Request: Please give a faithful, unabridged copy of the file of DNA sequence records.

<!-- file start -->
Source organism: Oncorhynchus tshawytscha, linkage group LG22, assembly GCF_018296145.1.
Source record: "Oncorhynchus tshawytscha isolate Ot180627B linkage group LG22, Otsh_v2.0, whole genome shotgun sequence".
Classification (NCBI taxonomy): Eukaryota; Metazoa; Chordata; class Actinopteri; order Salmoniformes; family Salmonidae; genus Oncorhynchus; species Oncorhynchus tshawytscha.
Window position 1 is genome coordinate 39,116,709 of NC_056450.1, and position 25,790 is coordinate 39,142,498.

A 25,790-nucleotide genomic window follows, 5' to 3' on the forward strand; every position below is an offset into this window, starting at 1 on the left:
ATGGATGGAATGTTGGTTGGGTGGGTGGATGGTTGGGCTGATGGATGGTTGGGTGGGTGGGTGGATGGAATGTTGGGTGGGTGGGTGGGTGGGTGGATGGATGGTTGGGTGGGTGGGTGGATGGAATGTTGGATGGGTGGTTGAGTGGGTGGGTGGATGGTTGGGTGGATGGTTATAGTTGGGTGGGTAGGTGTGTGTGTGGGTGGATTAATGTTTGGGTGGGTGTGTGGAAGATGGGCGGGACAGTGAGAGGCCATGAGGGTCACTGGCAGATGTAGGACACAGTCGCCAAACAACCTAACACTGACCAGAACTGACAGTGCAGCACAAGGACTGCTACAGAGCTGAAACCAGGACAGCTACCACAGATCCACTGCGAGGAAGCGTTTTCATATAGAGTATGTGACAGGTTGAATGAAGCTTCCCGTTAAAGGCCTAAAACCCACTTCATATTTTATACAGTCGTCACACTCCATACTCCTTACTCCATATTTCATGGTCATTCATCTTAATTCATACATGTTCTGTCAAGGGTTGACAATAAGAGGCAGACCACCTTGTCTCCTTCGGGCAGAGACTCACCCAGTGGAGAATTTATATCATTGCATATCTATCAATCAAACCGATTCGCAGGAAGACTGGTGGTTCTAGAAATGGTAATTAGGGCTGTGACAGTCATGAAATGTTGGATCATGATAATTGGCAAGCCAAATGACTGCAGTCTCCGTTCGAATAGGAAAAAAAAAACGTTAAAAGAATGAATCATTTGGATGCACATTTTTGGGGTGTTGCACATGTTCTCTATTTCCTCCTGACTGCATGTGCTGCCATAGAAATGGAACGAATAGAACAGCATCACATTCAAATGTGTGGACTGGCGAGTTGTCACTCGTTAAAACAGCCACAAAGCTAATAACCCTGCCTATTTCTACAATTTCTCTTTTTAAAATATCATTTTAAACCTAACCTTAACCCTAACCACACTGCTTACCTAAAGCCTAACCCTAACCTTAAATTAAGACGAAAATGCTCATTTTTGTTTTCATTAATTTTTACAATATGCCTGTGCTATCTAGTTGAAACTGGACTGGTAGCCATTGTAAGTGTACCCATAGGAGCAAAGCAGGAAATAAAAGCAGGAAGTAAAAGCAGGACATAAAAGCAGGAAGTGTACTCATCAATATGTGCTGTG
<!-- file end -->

Source organism: Oncorhynchus tshawytscha, linkage group LG22, assembly GCF_018296145.1.
Source record: "Oncorhynchus tshawytscha isolate Ot180627B linkage group LG22, Otsh_v2.0, whole genome shotgun sequence".
Classification (NCBI taxonomy): Eukaryota; Metazoa; Chordata; class Actinopteri; order Salmoniformes; family Salmonidae; genus Oncorhynchus; species Oncorhynchus tshawytscha.
Window position 1 is genome coordinate 39,116,709 of NC_056450.1, and position 25,790 is coordinate 39,142,498.

A 25,790-nucleotide genomic window follows, 5' to 3' on the forward strand; every position below is an offset into this window, starting at 1 on the left:
ATGGATGGAATGTTGGTTGGGTGGGTGGATGGTTGGGCTGATGGATGGTTGGGTGGGTGGGTGGATGGAATGTTGGGTGGGTGGGTGGGTGGGTGGATGGATGGTTGGGTGGGTGGGTGGATGGAATGTTGGATGGGTGGTTGAGTGGGTGGGTGGATGGTTGGGTGGATGGTTATAGTTGGGTGGGTAGGTGTGTGTGTGGGTGGATTAATGTTTGGGTGGGTGTGTGGAAGATGGGCGGGACAGTGAGAGGCCATGAGGGTCACTGGCAGATGTAGGACACAGTCGCCAAACAACCTAACACTGACCAGAACTGACAGTGCAGCACAAGGACTGCTACAGAGCTGAAACCAGGACAGCTACCACAGATCCACTGCGAGGAAGCGTTTTCATATAGAGTATGTGACAGGTTGAATGAAGCTTCCCGTTAAAGGCCTAAAACCCACTTCATATTTTATACAGTCGTCACACTCCATACTCCTTACTCCATATTTCATGGTCATTCATCTTAATTCATACATGTTCTGTCAAGGGTTGACAATAAGAGGCAGACCACCTTGTCTCCTTCGGGCAGAGACTCACCCAGTGGAGAATTTATATCATTGCATATCTATCAATCAAACCGATTCGCAGGAAGACTGGTGGTTCTAGAAATGGTAATTAGGGCTGTGACAGTCATGAAATGTTGGATCATGATAATTGGCAAGCCAAATGACTGCAGTCTCCGTTCGAATAGGAAAAAAAAAACGTTAAAAGAATGAATCATTTGGATGCACATTTTTGGGGTGTTGCACATGTTCTCTATTTCCTCCTGACTGCATGTGCTGCCATAGAAATGGAACGAATAGAACAGCATCACATTCAAATGTGTGGACTGGCGAGTTGTCACTCGTTAAAACAGCCACAAAGCTAATAACCCTGCCTATTTCTACAATTTCTCTTTTTAAAATATCATTTTAAACCTAACCTTAACCCTAACCACACTGCTTACCTAAAGCCTAACCCTAACCTTAAATTAAGACGAAAATGCTCATTTTTGTTTTCATTAATTTTTACAATATGCCTGTGCTATCTAGTTGAAACTGGACTGGTAGCCATTGTAAGTGTACCCATAGGAGCAAAGCAGGAAATAAAAGCAGGAAGTAAAAGCAGGACATAAAAGCAGGAAGTGTACTCATCAATATGTGCTGTG